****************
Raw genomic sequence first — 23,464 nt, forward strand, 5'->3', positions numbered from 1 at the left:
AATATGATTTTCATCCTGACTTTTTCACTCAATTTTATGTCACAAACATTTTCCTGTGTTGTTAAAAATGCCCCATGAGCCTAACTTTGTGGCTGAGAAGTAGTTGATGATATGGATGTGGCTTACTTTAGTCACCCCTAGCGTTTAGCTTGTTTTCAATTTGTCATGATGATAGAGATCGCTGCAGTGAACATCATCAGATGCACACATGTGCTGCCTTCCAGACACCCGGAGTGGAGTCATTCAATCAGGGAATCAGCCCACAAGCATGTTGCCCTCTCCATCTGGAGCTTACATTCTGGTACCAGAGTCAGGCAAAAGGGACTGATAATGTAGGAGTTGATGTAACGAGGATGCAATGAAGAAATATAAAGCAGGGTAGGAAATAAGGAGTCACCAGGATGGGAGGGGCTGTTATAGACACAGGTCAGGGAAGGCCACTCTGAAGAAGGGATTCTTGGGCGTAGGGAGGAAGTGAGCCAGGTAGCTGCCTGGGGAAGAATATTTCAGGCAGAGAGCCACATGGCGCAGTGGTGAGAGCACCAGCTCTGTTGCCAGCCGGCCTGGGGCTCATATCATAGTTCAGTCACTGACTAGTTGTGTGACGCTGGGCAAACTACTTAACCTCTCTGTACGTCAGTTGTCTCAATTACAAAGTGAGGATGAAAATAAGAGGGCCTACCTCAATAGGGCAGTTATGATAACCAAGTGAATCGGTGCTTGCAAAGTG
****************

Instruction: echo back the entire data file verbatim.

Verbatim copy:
Raw genomic sequence first — 23,464 nt, forward strand, 5'->3', positions numbered from 1 at the left:
AATATGATTTTCATCCTGACTTTTTCACTCAATTTTATGTCACAAACATTTTCCTGTGTTGTTAAAAATGCCCCATGAGCCTAACTTTGTGGCTGAGAAGTAGTTGATGATATGGATGTGGCTTACTTTAGTCACCCCTAGCGTTTAGCTTGTTTTCAATTTGTCATGATGATAGAGATCGCTGCAGTGAACATCATCAGATGCACACATGTGCTGCCTTCCAGACACCCGGAGTGGAGTCATTCAATCAGGGAATCAGCCCACAAGCATGTTGCCCTCTCCATCTGGAGCTTACATTCTGGTACCAGAGTCAGGCAAAAGGGACTGATAATGTAGGAGTTGATGTAACGAGGATGCAATGAAGAAATATAAAGCAGGGTAGGAAATAAGGAGTCACCAGGATGGGAGGGGCTGTTATAGACACAGGTCAGGGAAGGCCACTCTGAAGAAGGGATTCTTGGGCGTAGGGAGGAAGTGAGCCAGGTAGCTGCCTGGGGAAGAATATTTCAGGCAGAGAGCCACATGGCGCAGTGGTGAGAGCACCAGCTCTGTTGCCAGCCGGCCTGGGGCTCATATCATAGTTCAGTCACTGACTAGTTGTGTGACGCTGGGCAAACTACTTAACCTCTCTGTACGTCAGTTGTCTCAATTACAAAGTGAGGATGAAAATAAGAGGGCCTACCTCAATAGGGCAGTTATGATAACCAAGTGAATCGGTGCTTGCAAAGTG